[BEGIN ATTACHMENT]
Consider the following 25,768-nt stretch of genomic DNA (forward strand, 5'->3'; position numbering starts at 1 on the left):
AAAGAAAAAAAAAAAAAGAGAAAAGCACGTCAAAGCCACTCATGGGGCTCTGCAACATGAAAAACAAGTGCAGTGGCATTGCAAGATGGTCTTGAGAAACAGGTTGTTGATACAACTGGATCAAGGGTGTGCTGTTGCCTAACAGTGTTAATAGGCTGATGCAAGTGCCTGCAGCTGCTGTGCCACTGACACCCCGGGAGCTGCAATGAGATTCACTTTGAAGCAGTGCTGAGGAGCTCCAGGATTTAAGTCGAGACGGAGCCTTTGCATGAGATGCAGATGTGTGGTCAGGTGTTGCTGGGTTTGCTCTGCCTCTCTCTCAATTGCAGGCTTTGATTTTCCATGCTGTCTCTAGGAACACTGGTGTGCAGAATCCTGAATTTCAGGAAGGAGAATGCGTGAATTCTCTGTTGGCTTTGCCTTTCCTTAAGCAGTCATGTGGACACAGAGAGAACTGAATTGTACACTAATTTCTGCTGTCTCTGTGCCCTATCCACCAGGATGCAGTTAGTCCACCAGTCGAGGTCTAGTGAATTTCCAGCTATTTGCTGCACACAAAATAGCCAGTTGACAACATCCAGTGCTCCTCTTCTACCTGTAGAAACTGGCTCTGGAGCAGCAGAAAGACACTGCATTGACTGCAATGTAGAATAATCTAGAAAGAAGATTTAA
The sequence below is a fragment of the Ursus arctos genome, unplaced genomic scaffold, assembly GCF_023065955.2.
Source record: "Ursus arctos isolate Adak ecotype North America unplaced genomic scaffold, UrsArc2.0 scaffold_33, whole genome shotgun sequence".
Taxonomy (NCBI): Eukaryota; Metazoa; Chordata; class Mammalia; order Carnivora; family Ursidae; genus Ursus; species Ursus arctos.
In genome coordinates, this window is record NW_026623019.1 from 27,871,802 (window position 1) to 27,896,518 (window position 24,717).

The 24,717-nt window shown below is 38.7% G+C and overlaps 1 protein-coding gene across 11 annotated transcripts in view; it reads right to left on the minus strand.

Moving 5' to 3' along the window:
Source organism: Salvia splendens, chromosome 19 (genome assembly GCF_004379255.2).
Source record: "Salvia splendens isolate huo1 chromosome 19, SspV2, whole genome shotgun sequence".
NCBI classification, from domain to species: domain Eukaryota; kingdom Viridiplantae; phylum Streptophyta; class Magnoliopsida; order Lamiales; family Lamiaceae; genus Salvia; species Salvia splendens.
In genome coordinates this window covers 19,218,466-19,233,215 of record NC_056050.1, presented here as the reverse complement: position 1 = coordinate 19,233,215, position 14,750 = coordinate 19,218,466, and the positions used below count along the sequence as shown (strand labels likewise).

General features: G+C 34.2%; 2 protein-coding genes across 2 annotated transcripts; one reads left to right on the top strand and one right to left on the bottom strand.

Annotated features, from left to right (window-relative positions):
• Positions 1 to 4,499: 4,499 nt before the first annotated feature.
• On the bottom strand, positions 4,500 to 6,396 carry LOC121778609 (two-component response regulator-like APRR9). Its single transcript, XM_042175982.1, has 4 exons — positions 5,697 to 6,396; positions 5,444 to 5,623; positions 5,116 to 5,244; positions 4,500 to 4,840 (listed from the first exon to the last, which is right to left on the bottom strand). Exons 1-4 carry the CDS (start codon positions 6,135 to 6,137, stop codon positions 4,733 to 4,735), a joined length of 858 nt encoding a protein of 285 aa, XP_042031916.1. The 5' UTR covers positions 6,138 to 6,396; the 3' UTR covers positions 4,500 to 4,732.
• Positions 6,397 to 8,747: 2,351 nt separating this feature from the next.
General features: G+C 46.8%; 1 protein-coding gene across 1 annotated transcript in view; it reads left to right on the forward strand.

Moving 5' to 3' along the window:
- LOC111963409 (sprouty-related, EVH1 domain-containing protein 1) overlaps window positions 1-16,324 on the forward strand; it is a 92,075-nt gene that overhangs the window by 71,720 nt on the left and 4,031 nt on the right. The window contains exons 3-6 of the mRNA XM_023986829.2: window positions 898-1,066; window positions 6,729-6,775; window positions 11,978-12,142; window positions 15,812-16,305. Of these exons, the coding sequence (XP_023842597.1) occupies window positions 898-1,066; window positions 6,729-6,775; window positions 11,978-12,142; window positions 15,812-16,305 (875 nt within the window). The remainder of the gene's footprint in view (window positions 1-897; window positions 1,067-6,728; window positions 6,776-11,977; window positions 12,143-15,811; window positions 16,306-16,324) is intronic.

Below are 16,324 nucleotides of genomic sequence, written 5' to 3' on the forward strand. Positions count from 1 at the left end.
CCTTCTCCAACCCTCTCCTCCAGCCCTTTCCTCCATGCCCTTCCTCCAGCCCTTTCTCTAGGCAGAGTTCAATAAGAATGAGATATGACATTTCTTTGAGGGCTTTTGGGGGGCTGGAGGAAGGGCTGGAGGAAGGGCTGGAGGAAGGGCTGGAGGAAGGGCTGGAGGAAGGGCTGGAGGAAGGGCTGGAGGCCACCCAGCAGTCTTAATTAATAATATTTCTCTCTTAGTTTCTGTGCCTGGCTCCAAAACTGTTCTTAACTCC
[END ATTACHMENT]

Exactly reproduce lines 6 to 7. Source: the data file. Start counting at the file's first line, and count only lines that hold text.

In genome coordinates, this window is record NW_026623019.1 from 27,871,802 (window position 1) to 27,896,518 (window position 24,717).

The 24,717-nt window shown below is 38.7% G+C and overlaps 1 protein-coding gene across 11 annotated transcripts in view; it reads right to left on the minus strand.